Common problem: The Geopolitics of Fictional Places (or the perils of world building)

“The world of Xanthagar has four factions. The Avian REGLAXIANS, the psychic WOOTMEN, the undead HRASIS, and the multicolored SENTAGAR. They have lived in an constant war for fifteen centuries since the ARTAX CONFERENCE, but it is said a prophesied hero will…” A composite sketch of the opening of a certain kind of bad script. People hate reading these and they never get made.

250px-TSR2408_Dragon_KingsScripts like these are written by scifi loving nerds who grew up reading Star Wars encyclopedias and Dungeons and Dragons source books, and came away with the notion that that’s how screenwriting is supposed to work. Their scripts hit a problem that I call “the Geopolitics of fictional places.”

As of this writing, the current House Minority Whip is Steny Hoyer. I’m pretty certain you didn’t know that, and it’s also a safe assumption that you join me and the rest of America in not knowing who the Rohingya people are, nor are you taking any action to stop the genocide that they’re experiencing in Myanmar.  It’s hard enough to care about real life factions in real life government, so when someone asks me to remember the distinctions between the various trade guilds of the Reglaxian empire, I just shut down. These are worlds that ask for a lot of investment, but generally lack a payoff that might make the reader glad he made the investment. The vast, vast majority of these worlds lack the really great story to justify the effort, simply because all that world building takes up the space necessary to deliver the narrative goods.  Besides, why would they buy the world of Xanthagar, when they could just as easily option a game, comic, or novel?


A disproportionate percentage of writers are nerds, and nerds tend to gravitate towards deeply textured worlds, where the events of the story are like the tip of an iceberg, a fraction of a much greater whole. Worlds like these work well in comics and novels, and it’s these that get made into movies (HARRY POTTER, LORD OF THE RINGS). Movies with dense, original worlds (WILLOW, DELGO) work less well, unless they originated from very famous directors (AVATAR, INCEPTION). Even these stories work in SIMPLE DICHOTOMIES: good/evil, hot/cold, red/blue. When you get a world where there are 8 different factions with a different elemental alignment, you’ve created a world that’s too complicated to follow, that gets crushed under the gravity of it’s own world building.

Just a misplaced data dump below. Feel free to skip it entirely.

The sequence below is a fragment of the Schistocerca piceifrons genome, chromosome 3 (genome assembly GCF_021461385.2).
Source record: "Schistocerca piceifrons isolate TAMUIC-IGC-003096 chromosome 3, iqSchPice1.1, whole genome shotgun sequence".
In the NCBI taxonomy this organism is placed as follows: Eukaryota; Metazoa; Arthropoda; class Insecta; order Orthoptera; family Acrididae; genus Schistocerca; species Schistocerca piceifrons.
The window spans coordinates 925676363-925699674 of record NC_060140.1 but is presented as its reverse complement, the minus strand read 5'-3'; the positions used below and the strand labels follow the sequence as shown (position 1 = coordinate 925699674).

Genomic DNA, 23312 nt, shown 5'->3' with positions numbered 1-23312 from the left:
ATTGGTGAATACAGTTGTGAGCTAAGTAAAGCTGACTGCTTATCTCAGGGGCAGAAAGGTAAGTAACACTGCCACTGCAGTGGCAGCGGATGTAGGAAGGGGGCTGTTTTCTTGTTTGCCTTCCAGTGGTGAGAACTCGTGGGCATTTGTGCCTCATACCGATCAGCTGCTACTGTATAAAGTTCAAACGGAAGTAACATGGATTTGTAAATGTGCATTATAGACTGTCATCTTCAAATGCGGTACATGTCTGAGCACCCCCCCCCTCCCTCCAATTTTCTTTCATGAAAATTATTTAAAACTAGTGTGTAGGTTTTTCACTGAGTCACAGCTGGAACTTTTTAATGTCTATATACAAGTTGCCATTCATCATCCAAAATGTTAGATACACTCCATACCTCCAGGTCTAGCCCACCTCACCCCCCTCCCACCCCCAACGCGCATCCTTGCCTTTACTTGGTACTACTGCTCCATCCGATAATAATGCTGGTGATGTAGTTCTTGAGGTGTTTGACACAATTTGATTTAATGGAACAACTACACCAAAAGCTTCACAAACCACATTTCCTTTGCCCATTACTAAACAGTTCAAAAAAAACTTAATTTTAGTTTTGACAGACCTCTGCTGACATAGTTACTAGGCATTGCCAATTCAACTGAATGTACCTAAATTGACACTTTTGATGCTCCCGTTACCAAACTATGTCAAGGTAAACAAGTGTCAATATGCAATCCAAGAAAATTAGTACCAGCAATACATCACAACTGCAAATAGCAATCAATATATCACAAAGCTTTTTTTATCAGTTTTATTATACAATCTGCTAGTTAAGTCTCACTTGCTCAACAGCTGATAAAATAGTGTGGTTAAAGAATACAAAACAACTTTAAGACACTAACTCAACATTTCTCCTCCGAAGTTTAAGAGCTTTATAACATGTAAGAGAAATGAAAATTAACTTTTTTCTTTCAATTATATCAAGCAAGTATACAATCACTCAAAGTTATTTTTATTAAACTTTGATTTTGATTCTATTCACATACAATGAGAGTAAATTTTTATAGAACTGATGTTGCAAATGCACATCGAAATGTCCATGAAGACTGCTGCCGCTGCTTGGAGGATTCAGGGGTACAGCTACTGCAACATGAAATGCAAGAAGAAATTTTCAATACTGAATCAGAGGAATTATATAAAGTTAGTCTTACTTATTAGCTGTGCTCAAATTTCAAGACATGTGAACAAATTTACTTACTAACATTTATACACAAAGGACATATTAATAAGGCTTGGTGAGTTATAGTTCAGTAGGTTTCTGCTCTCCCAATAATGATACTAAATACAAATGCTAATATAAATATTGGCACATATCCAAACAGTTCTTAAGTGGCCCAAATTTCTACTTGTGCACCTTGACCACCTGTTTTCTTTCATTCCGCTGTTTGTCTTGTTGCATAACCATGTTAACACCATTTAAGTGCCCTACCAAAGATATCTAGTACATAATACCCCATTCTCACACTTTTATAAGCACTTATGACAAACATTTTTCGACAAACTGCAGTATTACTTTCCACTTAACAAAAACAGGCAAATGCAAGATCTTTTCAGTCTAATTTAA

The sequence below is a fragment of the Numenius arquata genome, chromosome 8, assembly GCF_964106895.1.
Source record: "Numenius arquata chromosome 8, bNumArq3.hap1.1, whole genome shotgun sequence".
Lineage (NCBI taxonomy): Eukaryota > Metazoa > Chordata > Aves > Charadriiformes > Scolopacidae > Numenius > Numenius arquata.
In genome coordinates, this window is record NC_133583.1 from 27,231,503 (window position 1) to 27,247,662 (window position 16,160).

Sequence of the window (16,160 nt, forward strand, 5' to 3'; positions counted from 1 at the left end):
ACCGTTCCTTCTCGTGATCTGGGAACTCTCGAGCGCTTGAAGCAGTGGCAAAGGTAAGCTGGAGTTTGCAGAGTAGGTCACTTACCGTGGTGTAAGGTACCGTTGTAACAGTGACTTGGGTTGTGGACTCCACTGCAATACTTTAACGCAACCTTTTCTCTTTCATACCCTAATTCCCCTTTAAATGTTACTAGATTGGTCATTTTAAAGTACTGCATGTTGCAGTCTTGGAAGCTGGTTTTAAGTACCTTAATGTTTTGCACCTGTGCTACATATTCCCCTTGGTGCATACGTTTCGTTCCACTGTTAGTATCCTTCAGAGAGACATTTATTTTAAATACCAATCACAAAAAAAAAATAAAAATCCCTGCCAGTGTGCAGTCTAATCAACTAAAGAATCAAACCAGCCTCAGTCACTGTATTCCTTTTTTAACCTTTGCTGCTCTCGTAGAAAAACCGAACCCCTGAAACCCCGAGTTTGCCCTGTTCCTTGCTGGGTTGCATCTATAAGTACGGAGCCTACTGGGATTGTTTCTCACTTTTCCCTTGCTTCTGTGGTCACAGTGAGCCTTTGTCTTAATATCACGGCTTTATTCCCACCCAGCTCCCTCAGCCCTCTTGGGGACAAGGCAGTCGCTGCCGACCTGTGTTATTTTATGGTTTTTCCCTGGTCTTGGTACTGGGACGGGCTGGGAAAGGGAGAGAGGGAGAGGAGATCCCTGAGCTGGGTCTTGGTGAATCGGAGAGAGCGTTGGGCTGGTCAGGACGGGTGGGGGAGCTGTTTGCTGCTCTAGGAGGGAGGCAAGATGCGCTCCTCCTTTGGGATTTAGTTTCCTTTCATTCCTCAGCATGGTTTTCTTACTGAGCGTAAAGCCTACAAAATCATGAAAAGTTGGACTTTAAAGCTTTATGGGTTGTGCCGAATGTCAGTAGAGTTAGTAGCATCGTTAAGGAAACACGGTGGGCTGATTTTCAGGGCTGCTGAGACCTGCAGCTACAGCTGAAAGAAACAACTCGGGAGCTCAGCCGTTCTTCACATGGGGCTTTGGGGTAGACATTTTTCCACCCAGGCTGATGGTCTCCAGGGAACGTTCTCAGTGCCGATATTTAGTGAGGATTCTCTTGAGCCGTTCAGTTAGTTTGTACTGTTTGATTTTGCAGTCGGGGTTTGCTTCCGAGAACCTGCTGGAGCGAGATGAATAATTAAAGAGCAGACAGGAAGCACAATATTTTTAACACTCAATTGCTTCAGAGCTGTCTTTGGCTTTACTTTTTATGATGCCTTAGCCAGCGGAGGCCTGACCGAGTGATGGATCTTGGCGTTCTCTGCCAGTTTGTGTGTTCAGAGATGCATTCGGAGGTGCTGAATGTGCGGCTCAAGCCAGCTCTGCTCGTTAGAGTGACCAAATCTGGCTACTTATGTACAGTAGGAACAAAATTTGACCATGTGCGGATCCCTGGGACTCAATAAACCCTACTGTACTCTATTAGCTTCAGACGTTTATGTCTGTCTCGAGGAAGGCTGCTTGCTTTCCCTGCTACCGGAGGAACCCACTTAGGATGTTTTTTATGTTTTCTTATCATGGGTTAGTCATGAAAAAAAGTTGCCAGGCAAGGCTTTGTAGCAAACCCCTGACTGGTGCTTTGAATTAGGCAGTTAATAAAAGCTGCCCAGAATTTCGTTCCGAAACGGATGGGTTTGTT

WRITERS DON’T MAKE THEIR LIVING OFF OF SPECS, they get hired to adapt other people’s ideas. You’re writing a sample with the hopes of getting hired off of it, so focus on character and structure, don’t waste your time rendering a needlessly complicated world. Scripts like the example above don’t get sold, and read more like a wiki for a videogame than a self contained narrative. Remember, you’re writing a screen story for a mass audience, not a political treatise on the geopolitics of a fictional place.

P.S.  I know someone’s gonna say “STAR WARS.”  Look, it was one movie from 36 years ago.  I’m glad it happened, but it’s not exactly a relevant, modern example.

UPDATE: My friend the wise and accomplished screenwriter Garret made the following observation way more eloquent and smartily than I managed to.  It was too good not to use.

Your actual point is about simplifying world-building, which is great advice.  Keep things simple and streamlined, Don’t bog down in labyrinthine details. Don’t overload your audience with minutiae. All of this is very sound writing strategy that has nothing to do with merchandising or even budgets.

And it’s a lesson that classic STAR WARS took to heart and was a better film for it. When the prequels started off by talking about trade disputes and politics, everyone’s eyes immediately began to glaze over.

Or, more succinctly: